At one point, early on, you were a working actress, having appeared in, among others, the movie “Home Alone.”  What do you see as the main differences between acting and singing? And how are they similar?

One of the similarities is that you must be willing to be vulnerable and bare your soul with both mediums. You must take off the mask and dig deep if you want to touch someone else’s soul. You must operate with reckless abandon. I must check myself because after I had my throat surgery in 2011, I have been very careful to not cause any damage in that area anymore. I do not want to go through another surgery. But I work hard to make my voice stronger because I want to make sure that I always give it my all when I am performing. You must lose yourself both in acting and music and let the spirit move you, take the critic out of the way that is all about limitations. The main differences for me that made me ultimately choose music over acting was the fact that I could make music without an agent or a director or a producer. I could create something beautiful out of nothing and not have anyone else to answer to. There wasn’t any judgement for me with music because if I liked it, that is all that mattered to me. I could also quantify music in a way because I could tell how much I had progressed over the last few years. And the more I practiced, the better I got. With acting, it wasn’t as tangible. But I am happy to have experienced the world of acting so that I can apply those techniques of human exploration to my music. They both are also about telling stories; you just must be a lot more concise to do that with a song! 

Being previously from Chicago, the Home of the Blues, how has that influenced your music style?

I listened to everything growing up, but the first time I heard the Blues, you couldn’t shake it off me. As I was talking about vibrations and frequencies before……the Blues resides on such a healing frequency. The Blues was born to create some solace from suffering and there is no doubt that we all have suffering in our lives that we need a break from. Well, the Blues provides that for me. It puts me in a mood of regeneration, rebirth. It lets me wallow in my sadness however long I need to until it turns the switch and brings me healing. I also love the fact that there is a form to it so that I can go anywhere in the world and play the Blues without having to say a word. It’s THE Universal language.

It’s often said there are few places any more difficult for an indie artist to make a living playing music than Southern California, even with it being the so-called Entertainment Capital. What’s your take on this?

It’s funny that you should bring that up. I have been discussing the idea of moving back to Chicago, or even moving to Austin. I tend to flip flop on that a lot but at the same time I can’t deny the rich backyard of music that I have here with Los Angeles very close by. I think as an indie artist you are in control of how you want your career to look. I think it is very possible to make a living here as a musician. Maybe step into the outskirts of LA to get more paid shows, but have your fun in LA doing showcases, etc. Toggle between being in the inundated scene and the scenes that have not been tapped into yet.  I believe I saw a chart that showed that LA was second to Nashville as far as being the best music scene. But here is what I say. If you want something that you don’t seem to have in your area…. create it. Be a trailblazer. And focus on getting original music out there.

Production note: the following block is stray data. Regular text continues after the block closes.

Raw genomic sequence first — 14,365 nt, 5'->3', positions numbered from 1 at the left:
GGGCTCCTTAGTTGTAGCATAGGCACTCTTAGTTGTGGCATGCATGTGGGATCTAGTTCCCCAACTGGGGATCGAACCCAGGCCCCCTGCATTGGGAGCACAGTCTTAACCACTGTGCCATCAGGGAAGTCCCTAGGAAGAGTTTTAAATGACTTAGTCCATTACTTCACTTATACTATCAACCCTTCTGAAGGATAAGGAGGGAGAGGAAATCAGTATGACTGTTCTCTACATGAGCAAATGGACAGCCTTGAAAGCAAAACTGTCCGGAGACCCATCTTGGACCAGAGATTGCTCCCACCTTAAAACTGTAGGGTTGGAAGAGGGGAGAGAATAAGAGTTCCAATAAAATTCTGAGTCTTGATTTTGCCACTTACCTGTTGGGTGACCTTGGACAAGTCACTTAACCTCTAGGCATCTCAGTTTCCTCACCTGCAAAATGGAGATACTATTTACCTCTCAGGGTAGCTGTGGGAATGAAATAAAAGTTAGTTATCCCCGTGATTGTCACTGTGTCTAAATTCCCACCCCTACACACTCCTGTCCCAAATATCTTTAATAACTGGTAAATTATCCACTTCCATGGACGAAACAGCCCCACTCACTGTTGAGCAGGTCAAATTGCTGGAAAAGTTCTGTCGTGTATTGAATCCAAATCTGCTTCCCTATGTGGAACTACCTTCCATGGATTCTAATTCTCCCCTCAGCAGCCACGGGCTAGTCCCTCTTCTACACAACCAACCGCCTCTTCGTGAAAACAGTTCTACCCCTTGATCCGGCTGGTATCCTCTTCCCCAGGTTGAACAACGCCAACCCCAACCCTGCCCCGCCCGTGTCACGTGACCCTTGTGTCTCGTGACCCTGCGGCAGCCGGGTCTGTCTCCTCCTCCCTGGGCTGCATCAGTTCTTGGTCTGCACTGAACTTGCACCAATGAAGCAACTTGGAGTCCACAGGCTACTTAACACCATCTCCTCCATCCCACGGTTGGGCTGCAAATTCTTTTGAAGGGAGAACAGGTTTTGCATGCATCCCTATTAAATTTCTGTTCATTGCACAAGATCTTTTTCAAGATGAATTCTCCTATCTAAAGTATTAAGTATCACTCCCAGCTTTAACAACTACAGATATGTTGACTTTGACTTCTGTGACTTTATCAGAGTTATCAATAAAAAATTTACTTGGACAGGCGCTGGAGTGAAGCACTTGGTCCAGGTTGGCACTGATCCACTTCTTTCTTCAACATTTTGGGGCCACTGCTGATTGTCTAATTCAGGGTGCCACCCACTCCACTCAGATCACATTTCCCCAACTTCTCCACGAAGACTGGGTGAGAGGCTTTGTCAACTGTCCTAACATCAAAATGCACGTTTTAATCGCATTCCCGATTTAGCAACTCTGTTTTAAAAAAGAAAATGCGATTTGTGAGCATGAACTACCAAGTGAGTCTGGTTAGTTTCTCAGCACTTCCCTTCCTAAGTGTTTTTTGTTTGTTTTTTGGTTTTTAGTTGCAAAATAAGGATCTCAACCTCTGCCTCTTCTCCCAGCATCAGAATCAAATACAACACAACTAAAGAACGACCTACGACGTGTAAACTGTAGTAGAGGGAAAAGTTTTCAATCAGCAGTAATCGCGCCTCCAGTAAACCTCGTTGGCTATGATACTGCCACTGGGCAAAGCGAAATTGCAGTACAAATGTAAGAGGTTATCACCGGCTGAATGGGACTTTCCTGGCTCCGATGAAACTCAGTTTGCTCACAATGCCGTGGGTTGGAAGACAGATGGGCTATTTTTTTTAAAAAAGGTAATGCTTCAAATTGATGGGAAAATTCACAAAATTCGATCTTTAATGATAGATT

Five years from now, music career-wise, Diana Rein will be?

I will be a Mom to a 9-year-old, homeschooling him, doing 2 week tours a few times a year with my husband and son along for the ride. I plan on remaining an Indie Artist and to have an adventure of a life while my husband gets to work remotely from the road with his business. At the same time, we can expose our son to our amazing country and find fun points of interest that we can take him to. I might possibly be splitting my time between California and Chicago, releasing my 5th or 6th album, playing my one-woman band show at Blues, Roots and Vegan Festivals and anywhere that will have me. I want to align with opportunities that share my same values and that are thirsting for authenticity, a great melody and emotion to take them on a ride. AND, practicing, practicing, always practicing….

In the all-important world of today’s social media, Diana Rein fans (and those that will become fans) can keep up with all your goings-on, where? (Facebook, website, etc.) 

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About Joseph Timmons (6943 Articles)
I am the Father of 5 and a "Would Be Philosopher of Idiocy" - Author and Writer for several Blogs and Online Magazine. Review Journalist, Musician and Audio Buff. Follow Me and I'm Sure to Entertain.